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With the advent of SELECTION DAY and the Annual Exhibition coming up in August and September respectively, this article taken from FineArtViews* newsletter seemed quite pertinent.

is by
Carolyn Henderson, the managing half
of Steve Henderson Fine Art. She is a Regular contributing writer for
FineArtViews and her  freelance writing appears in regional newspapers,
online magazines, and her humor blog, Middle-Aged Plague.

Let’s start on the right foot by eliminating the word “should” from
our vocabulary.
Nasty word, “should.”
Generally, it’s used by others, either directly or indirectly, to impose their
will or agenda on someone who isn’t in line with the program.

My favorite example of this is the finger waggling children’s ditty:
“Everybody ought to (read ‘should’) go to Sunday School . . ,” but
there are plenty of other examples:

“Even if you are unemployed, you should put away 25% of your net income
every month to a retirement savings account. Groceries are not as important as
you think.”

“You should read to your child 45 minutes a day, beginning prior to
conception. They should be able to read by themselves at age 4.”

“You should eat edamame for breakfast and lunch. Top it with a tasty
coating of powdered fermented kelp.”

Some shoulds are not necessarily bad advice. But even good advice isn’t always
applicable to your situation.

“You should enter art shows. This is the best and only way to further your
career as an artist.”

Or, conversely,

“You shouldn’t bother with entering art shows. This traditional route is
outdated and a waste of money.”

What is it about us as humans that we classify and categorize complex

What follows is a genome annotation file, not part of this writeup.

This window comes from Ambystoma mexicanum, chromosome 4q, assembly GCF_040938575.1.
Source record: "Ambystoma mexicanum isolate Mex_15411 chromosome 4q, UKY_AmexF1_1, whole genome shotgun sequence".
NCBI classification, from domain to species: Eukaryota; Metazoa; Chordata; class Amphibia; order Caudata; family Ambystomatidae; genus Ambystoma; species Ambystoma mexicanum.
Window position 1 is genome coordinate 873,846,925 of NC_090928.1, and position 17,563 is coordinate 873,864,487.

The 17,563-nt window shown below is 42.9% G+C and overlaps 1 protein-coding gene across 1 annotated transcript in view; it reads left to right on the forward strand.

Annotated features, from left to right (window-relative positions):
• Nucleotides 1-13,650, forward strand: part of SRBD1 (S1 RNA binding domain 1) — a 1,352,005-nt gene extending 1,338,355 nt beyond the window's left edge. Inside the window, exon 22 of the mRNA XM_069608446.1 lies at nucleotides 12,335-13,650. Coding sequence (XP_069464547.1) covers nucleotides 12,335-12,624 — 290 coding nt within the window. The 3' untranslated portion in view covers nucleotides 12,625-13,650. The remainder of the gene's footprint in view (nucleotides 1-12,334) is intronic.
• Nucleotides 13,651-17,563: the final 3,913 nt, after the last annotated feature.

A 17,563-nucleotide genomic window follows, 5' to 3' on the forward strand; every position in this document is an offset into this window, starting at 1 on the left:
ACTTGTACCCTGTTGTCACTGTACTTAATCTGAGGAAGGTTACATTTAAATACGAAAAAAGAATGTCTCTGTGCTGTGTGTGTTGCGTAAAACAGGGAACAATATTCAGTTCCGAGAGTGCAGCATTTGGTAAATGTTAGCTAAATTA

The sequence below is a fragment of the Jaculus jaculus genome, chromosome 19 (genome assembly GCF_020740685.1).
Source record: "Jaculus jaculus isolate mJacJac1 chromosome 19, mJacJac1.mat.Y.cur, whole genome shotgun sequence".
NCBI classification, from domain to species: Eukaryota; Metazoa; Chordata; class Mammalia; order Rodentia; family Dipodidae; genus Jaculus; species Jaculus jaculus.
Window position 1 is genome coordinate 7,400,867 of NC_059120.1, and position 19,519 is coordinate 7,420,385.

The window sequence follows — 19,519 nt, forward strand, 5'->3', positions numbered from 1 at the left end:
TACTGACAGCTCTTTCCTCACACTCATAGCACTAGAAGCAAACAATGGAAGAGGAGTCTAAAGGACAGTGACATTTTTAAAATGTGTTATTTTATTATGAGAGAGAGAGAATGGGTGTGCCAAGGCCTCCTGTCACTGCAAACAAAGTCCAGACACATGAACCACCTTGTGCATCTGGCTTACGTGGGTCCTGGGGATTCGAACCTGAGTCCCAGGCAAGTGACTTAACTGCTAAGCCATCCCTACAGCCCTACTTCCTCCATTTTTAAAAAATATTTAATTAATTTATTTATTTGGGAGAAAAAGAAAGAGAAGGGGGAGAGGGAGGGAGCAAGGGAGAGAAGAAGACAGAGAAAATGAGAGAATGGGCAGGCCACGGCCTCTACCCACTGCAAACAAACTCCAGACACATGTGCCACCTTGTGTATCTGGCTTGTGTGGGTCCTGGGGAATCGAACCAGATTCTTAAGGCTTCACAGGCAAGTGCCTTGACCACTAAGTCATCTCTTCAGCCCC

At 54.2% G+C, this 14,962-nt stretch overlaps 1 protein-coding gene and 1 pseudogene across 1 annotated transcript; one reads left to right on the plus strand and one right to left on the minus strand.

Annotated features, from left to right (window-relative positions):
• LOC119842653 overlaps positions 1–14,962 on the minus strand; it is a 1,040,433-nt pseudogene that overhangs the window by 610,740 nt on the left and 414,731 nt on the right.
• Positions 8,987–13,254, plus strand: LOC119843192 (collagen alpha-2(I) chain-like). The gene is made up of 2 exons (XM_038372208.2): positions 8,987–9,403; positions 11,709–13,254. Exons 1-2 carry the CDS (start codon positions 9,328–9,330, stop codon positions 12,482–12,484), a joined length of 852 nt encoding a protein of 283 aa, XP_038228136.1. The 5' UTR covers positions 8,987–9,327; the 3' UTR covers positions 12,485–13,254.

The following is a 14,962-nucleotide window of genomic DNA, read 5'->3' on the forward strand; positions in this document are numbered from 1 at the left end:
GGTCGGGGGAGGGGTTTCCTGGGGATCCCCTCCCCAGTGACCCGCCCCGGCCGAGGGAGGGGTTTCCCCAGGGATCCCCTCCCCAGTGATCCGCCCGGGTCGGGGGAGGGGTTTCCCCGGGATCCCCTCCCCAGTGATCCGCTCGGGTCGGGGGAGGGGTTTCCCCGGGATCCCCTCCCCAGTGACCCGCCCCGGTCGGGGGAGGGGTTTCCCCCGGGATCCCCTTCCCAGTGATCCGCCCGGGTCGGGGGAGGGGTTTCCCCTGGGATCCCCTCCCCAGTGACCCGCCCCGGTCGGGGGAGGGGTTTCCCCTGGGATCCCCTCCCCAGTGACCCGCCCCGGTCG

situations into one-sentence, one-size-fits-all dictums?

Can we move toward freeing ourselves from this self-imposed tyranny?

Let’s start.

First of all, the options we have before us number greater than two, that is,
we are not limited to the choice of entering hundreds of shows per year or none
at all. We can enter as many competitions – local, regional, statewide,
national, international – that 1) we can afford and 2) we feel like we have a
good opportunity at getting into because the quality of our work matches the
quality demanded by the show, and the type of work we do is in line with the
body of the show.

The first year we seriously marketed the Norwegian Artist’s work, we spent more
than $800 entering shows. Dollar-wise, that sounds like a lot, but believe me,
at $15 to $80 entry fee per show, it’s like buying chocolate by the pound at
the seashore: it doesn’t take long to rack up a bill.

But there’s a limit to how much fine chocolate fits into the budget, and every
year, we review the choices and determine what is worth the fee and what isn’t,
always remembering that, just because we write out the check for the jurying
process doesn’t mean that we will be juried in.

Oh, and while we’re on the topic of not being juried in, please remember that a
rejection notice is not the same thing as a painting not being good enough to
qualify for the show. Depending upon the jurying panel, which sometimes
consists of one person, a painting can be rejected for many reasons that have
nothing to do with ability and skill.

This last statement is easily confirmed by reviewing the catalog of the show,
if it is big enough to support one, or simply attending the show, if it is
smaller and more local. Across the spectrum, indifferent or even bad art gets
into these events, and it’s your guess as much as mine as to how it gets there.
I imagine it follows the same path as the business world, where incompetent
people are promoted as managers over better workers, or the education
establishment, where instructors of less than stellar teaching abilities are
advanced to administrative posts.

If the quality control level is too scruffy, I give the show a pass, but if the
overall synopsis is high, it’s worth a shot.

*FineArtViews Newsletter is an American daily letter mailed to subscribers.  It has interesting information about the artworld.  If you want to subscribe, click on the address and follow the prompts.


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